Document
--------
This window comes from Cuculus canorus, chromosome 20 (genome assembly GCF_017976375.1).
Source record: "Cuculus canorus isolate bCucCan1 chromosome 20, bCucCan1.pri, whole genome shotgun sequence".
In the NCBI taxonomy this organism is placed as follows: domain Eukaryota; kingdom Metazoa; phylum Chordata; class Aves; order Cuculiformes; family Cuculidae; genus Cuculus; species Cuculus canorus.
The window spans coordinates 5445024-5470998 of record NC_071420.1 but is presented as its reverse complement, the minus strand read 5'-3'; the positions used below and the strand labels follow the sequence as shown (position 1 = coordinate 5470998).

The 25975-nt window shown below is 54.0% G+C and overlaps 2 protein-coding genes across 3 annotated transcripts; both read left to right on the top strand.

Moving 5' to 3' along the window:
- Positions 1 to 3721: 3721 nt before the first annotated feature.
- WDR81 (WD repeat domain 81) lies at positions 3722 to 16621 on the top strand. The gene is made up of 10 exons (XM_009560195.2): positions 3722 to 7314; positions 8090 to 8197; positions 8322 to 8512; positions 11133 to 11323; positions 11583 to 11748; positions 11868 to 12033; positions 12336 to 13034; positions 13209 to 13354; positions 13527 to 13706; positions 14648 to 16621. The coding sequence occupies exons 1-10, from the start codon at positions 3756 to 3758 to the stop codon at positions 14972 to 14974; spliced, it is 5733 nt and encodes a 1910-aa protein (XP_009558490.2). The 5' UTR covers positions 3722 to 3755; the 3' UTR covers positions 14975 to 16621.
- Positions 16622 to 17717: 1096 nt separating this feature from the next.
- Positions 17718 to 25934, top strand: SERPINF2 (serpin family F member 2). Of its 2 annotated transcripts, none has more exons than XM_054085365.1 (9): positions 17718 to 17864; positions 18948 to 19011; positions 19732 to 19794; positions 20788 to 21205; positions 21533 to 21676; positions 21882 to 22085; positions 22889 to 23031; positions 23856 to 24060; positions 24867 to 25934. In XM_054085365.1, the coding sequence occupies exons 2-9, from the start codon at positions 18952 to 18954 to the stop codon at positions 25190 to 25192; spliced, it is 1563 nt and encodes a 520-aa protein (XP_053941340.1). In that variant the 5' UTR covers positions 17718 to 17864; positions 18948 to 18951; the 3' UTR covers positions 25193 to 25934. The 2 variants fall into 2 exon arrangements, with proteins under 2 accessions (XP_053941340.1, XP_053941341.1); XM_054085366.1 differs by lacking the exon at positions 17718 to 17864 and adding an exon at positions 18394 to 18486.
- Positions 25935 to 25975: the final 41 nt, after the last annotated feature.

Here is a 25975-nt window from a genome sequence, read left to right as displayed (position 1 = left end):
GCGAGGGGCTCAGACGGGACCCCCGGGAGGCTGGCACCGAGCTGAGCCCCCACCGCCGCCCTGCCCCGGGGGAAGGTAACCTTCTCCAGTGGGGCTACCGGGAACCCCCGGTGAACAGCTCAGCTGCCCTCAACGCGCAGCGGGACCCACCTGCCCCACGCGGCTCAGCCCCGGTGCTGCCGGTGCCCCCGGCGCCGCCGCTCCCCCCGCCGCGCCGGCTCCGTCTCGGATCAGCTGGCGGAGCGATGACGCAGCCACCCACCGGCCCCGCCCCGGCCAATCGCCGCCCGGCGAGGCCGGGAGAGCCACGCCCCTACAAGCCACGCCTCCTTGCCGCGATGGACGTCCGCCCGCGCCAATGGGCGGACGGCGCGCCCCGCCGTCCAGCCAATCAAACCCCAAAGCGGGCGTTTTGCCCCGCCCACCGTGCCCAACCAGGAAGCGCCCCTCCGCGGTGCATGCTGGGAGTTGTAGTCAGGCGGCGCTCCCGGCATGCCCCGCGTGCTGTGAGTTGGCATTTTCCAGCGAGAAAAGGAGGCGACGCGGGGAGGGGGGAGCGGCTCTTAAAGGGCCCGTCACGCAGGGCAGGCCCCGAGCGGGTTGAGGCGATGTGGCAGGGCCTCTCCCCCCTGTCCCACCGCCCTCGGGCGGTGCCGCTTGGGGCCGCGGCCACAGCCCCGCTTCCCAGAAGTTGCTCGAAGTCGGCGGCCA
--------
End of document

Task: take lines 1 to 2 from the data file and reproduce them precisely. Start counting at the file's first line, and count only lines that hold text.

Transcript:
This window comes from Cuculus canorus, chromosome 20 (genome assembly GCF_017976375.1).
Source record: "Cuculus canorus isolate bCucCan1 chromosome 20, bCucCan1.pri, whole genome shotgun sequence".